So, I found the only poorly behaved child in Kenya. He was hiding in the outpatient clinic waiting for an asthma follow up visit. The medical student needed a lung exam confirmation so after I listened to his lungs and agreed that his beclomethasone inhaler was working perfectly, I offered him a sticker for being good and he reached over and literally slapped me in the face. And I must say, that kid was strong! The mother then started hitting HIM to discipline him. I tried to stop her but I could tell it was no use. She was horrified and wouldn't look me in the eye for the rest of the visit. On my way out the door, I dodged another jab, this time a punch to the hip area. Gosh, and I thought I was good with kids.
Other than being beaten up by a skinny 6 year old, it was a typical day on the maternity ward. Started off with rounds where we discovered that a woman had come in with chickenpox the night before and delivered her first baby. The good news: the nurses had put her in REAL isolation (like, I didn't even think we were still in the hospital compound.) The bad news: they put the baby in isolation with her and have been letting him breastfeed with open chickenpox vesicles all over mom's nipples. My panicked look upon hearing this yielded blank stares that I interpreted as: "well, what else were we supposed to do?" <sigh> After much thinking, consulting, phone-calling, and more thinking, I finally decided to give the baby prophylactic acyclovir since there is no IVIG here-- the only way to make this happen is to break 200 mg pills into fourths and then pulverize them mixed with breastmilk (no IV or liquid PO acyclovir here.) The parents can't afford formula and there are no breast-pumps so mom was going to try to express her milk but she's a first time mom so not much was coming out. I hope I prevented badness in this little one... because this badness is B.A.D.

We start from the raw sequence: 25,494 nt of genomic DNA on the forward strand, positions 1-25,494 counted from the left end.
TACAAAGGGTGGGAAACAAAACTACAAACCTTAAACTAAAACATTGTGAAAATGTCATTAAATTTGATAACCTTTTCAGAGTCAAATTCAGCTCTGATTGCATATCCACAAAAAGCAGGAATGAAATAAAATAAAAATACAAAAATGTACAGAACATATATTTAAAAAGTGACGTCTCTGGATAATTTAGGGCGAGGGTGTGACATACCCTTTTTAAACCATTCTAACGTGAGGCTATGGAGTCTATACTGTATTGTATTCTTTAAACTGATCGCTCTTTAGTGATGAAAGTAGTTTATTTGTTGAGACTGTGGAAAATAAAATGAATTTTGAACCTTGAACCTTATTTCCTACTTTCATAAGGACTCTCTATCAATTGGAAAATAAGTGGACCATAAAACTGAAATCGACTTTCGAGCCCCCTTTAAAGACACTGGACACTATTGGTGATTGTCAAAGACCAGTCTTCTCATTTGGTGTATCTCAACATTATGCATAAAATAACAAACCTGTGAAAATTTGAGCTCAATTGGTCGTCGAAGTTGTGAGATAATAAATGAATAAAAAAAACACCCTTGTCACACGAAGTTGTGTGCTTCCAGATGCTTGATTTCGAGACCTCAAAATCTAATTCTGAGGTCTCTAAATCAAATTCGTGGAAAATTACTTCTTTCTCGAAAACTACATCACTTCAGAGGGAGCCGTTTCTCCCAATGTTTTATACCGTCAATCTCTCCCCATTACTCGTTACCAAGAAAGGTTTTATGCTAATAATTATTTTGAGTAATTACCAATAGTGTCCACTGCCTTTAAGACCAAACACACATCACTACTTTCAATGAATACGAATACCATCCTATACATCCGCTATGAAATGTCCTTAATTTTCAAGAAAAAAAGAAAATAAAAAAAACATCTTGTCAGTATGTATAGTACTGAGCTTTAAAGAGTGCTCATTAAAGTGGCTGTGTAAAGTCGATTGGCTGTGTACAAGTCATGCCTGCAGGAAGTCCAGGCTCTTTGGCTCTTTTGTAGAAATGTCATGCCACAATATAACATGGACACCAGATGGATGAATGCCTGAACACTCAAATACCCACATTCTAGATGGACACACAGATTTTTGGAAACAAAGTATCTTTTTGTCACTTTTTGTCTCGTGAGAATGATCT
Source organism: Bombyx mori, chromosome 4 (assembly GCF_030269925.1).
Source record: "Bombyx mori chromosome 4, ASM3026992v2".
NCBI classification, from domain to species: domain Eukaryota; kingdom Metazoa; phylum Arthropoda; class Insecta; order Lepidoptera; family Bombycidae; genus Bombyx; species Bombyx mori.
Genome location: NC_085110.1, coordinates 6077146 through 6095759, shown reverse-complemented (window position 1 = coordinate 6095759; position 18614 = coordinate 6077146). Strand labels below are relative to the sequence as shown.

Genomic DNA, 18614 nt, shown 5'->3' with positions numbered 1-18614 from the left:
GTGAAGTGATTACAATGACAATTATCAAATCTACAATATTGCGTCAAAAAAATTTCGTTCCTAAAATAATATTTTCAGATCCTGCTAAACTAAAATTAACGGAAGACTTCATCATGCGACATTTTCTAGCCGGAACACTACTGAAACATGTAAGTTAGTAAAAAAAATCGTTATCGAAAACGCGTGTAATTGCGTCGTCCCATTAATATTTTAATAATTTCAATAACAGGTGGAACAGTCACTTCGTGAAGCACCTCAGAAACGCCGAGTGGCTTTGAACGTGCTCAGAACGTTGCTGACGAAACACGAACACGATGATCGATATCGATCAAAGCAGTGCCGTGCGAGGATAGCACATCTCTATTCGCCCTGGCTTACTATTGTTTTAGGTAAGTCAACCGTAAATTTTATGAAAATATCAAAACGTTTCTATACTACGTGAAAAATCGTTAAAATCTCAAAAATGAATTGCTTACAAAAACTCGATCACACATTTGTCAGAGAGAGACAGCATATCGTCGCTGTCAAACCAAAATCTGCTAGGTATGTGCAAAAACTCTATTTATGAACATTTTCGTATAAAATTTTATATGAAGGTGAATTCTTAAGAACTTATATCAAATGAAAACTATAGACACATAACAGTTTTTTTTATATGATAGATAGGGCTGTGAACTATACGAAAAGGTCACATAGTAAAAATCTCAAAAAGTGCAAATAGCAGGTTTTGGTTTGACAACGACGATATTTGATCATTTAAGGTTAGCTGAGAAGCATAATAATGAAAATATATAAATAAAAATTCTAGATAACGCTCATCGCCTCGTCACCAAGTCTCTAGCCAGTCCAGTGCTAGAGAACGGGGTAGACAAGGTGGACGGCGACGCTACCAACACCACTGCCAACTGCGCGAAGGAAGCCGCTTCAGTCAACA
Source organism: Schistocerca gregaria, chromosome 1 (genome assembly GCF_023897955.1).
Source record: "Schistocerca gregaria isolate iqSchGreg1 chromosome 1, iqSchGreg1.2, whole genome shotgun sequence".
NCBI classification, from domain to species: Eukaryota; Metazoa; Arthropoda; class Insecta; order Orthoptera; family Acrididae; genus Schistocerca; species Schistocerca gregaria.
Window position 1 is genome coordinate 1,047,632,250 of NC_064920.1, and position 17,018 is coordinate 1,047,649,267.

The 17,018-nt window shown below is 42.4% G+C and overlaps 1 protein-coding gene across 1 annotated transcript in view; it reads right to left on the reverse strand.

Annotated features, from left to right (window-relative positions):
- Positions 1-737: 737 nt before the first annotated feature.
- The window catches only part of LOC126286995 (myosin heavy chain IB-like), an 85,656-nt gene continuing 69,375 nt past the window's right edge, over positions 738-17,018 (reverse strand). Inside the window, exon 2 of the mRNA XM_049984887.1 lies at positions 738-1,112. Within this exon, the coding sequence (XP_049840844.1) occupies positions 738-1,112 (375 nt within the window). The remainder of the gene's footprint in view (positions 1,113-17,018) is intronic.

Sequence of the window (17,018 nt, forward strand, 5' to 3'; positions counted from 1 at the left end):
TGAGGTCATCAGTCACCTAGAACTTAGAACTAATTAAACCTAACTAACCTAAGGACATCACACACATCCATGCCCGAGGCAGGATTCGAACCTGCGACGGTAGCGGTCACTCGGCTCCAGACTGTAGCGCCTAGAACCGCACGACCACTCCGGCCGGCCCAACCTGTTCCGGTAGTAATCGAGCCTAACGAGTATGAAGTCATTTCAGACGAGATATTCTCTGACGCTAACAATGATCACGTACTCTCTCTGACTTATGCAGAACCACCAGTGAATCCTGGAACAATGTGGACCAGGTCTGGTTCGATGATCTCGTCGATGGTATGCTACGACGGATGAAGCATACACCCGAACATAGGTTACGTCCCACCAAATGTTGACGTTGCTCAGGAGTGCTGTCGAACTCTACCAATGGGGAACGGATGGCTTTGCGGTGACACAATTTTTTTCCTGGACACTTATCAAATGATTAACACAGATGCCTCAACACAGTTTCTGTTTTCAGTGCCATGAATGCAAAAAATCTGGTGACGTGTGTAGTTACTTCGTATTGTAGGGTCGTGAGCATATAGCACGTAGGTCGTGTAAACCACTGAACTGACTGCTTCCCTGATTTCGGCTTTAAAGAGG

Rounds were followed by a few c-sections (one of which I was primary) and other various procedures. Just before he was heading off to the operating room, the Ob/Gyn glanced at me and said, "You can handle the two MacDonald cerclage stitches, right?" I think he needs a refresher course on what exactly my qualifications are. I felt guilty telling him that I'd never actually seen one placed before and that he should probably do it. I mean, sure, I will do cowboy things at times but this was pushing it.
My day ended with a few more admissions from the maternal child health clinic. A woman who thought she was 25 weeks by dates but who has a fetal demise at 19 weeks-- she will be induced tonight. The second was another sad case with twins but found to have one early twin demise on ultrasound and the other twin is anencephalic (basically, doesn't have a brain.) So, we are inducing her as well. On my way out I checked on my 5 day old 34 weeker with kernicterus (serious brain damage from neonatal jaundice) who was admitted last night with a bilirubin of 48. Yes, that's right, 48. We did an exchange transfusion on her and today it's down to 30. Given that she probably won't make it, we aren't exhanging her again. The most frustrating part is that she has been in a private hospital since her birth and they noticed she was becoming "more jaundiced" and transferred her to us. Umm, ya think!? Incredibly sad.
Since I don't like ending with sad things, I am happy to report that my mom with rheumatic heart disease I delivered via vacuum the other day is doing GREAT-- turns out, not every story here has a sad ending.